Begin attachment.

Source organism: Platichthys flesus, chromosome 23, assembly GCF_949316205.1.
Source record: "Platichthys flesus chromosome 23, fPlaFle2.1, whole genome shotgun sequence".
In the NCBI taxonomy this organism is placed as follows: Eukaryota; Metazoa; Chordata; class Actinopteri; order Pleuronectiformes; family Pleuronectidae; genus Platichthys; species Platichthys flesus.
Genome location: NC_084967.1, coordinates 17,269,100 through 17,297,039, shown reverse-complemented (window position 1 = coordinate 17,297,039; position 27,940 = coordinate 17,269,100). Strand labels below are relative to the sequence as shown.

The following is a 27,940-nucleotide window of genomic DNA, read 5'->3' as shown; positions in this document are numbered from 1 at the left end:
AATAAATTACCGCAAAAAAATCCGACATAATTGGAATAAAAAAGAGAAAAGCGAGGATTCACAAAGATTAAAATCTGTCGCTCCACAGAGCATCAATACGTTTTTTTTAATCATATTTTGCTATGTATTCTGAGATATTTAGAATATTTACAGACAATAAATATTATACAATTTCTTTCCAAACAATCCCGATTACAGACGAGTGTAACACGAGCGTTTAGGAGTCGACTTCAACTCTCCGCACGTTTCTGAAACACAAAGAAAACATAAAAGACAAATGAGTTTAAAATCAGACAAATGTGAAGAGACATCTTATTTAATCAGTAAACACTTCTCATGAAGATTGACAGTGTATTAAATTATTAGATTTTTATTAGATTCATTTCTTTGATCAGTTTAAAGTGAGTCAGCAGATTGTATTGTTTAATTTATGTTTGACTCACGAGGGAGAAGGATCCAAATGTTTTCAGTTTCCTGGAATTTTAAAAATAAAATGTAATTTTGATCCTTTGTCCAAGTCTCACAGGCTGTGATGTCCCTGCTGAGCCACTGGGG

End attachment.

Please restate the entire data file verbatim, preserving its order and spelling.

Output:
Source organism: Platichthys flesus, chromosome 23, assembly GCF_949316205.1.
Source record: "Platichthys flesus chromosome 23, fPlaFle2.1, whole genome shotgun sequence".
In the NCBI taxonomy this organism is placed as follows: Eukaryota; Metazoa; Chordata; class Actinopteri; order Pleuronectiformes; family Pleuronectidae; genus Platichthys; species Platichthys flesus.
Genome location: NC_084967.1, coordinates 17,269,100 through 17,297,039, shown reverse-complemented (window position 1 = coordinate 17,297,039; position 27,940 = coordinate 17,269,100). Strand labels below are relative to the sequence as shown.

The following is a 27,940-nucleotide window of genomic DNA, read 5'->3' as shown; positions in this document are numbered from 1 at the left end:
AATAAATTACCGCAAAAAAATCCGACATAATTGGAATAAAAAAGAGAAAAGCGAGGATTCACAAAGATTAAAATCTGTCGCTCCACAGAGCATCAATACGTTTTTTTTAATCATATTTTGCTATGTATTCTGAGATATTTAGAATATTTACAGACAATAAATATTATACAATTTCTTTCCAAACAATCCCGATTACAGACGAGTGTAACACGAGCGTTTAGGAGTCGACTTCAACTCTCCGCACGTTTCTGAAACACAAAGAAAACATAAAAGACAAATGAGTTTAAAATCAGACAAATGTGAAGAGACATCTTATTTAATCAGTAAACACTTCTCATGAAGATTGACAGTGTATTAAATTATTAGATTTTTATTAGATTCATTTCTTTGATCAGTTTAAAGTGAGTCAGCAGATTGTATTGTTTAATTTATGTTTGACTCACGAGGGAGAAGGATCCAAATGTTTTCAGTTTCCTGGAATTTTAAAAATAAAATGTAATTTTGATCCTTTGTCCAAGTCTCACAGGCTGTGATGTCCCTGCTGAGCCACTGGGG